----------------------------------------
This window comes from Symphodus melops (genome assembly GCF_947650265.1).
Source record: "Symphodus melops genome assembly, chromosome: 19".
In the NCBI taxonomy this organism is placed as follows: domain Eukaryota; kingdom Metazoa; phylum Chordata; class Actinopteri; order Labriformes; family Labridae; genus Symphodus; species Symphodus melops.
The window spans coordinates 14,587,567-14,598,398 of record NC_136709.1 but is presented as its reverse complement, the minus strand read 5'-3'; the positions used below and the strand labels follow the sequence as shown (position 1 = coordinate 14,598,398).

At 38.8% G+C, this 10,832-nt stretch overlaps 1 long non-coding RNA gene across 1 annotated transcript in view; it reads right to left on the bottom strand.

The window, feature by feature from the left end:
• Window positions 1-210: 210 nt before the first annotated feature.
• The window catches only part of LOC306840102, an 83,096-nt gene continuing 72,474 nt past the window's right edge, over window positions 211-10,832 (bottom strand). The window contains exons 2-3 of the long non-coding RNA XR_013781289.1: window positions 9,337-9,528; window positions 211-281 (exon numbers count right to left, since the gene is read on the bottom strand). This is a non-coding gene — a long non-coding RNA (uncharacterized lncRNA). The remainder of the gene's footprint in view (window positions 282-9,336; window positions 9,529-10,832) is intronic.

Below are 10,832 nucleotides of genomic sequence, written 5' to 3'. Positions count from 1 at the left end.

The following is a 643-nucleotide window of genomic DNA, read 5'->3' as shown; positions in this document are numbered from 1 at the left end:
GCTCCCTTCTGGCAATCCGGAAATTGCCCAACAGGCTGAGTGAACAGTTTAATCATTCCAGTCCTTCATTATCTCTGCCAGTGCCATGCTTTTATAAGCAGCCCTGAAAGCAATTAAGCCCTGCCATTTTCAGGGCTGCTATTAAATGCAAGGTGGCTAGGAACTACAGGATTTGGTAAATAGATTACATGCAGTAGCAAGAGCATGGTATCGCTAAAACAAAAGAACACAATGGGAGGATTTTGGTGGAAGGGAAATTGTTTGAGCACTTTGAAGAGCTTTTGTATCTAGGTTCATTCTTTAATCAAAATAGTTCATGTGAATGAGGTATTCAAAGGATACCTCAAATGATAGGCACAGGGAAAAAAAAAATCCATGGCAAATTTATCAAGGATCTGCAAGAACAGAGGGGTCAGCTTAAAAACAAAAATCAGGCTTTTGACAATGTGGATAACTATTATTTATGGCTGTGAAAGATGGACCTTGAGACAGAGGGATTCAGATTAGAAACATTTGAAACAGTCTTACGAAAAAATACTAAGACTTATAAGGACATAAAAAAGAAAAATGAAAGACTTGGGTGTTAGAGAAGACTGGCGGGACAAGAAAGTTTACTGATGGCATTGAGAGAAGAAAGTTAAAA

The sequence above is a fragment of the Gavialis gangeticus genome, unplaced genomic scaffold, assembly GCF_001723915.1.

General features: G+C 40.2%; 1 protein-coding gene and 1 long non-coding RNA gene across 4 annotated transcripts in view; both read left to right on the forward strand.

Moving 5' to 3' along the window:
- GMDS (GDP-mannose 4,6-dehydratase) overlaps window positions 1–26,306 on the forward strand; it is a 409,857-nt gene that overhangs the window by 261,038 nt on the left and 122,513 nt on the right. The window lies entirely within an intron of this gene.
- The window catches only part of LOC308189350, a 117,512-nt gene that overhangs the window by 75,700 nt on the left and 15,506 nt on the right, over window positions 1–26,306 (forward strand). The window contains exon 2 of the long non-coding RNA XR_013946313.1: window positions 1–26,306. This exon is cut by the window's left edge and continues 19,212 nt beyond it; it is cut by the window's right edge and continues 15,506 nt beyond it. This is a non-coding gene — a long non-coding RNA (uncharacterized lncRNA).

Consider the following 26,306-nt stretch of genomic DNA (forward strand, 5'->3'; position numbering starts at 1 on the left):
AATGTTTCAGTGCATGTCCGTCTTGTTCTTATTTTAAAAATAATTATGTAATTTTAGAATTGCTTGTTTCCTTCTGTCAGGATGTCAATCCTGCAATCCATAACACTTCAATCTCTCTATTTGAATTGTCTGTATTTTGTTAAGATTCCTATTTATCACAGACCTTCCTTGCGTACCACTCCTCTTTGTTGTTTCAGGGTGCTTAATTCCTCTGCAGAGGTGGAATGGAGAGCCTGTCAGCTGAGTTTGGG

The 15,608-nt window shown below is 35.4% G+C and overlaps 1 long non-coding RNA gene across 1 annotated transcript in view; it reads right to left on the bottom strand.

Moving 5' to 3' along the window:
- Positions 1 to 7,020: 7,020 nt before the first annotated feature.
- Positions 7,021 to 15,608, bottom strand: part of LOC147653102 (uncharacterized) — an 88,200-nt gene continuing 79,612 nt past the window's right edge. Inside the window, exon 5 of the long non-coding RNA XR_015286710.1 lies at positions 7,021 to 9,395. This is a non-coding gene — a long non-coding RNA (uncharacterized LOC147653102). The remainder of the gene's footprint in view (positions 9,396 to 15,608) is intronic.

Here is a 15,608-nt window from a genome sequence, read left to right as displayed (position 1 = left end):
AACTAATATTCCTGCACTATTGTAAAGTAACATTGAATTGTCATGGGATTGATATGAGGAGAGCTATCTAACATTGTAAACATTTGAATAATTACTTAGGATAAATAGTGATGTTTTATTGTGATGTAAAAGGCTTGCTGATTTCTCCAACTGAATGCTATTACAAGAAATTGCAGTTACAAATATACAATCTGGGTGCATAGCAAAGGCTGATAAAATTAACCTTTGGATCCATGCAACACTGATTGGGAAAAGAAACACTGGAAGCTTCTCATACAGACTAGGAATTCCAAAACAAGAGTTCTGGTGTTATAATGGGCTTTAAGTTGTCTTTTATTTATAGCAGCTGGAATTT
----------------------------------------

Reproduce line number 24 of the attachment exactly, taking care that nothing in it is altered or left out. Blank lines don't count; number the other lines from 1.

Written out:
AACTAATATTCCTGCACTATTGTAAAGTAACATTGAATTGTCATGGGATTGATATGAGGAGAGCTATCTAACATTGTAAACATTTGAATAATTACTTAGGATAAATAGTGATGTTTTATTGTGATGTAAAAGGCTTGCTGATTTCTCCAACTGAATGCTATTACAAGAAATTGCAGTTACAAATATACAATCTGGGTGCATAGCAAAGGCTGATAAAATTAACCTTTGGATCCATGCAACACTGATTGGGAAAAGAAACACTGGAAGCTTCTCATACAGACTAGGAATTCCAAAACAAGAGTTCTGGTGTTATAATGGGCTTTAAGTTGTCTTTTATTTATAGCAGCTGGAATTT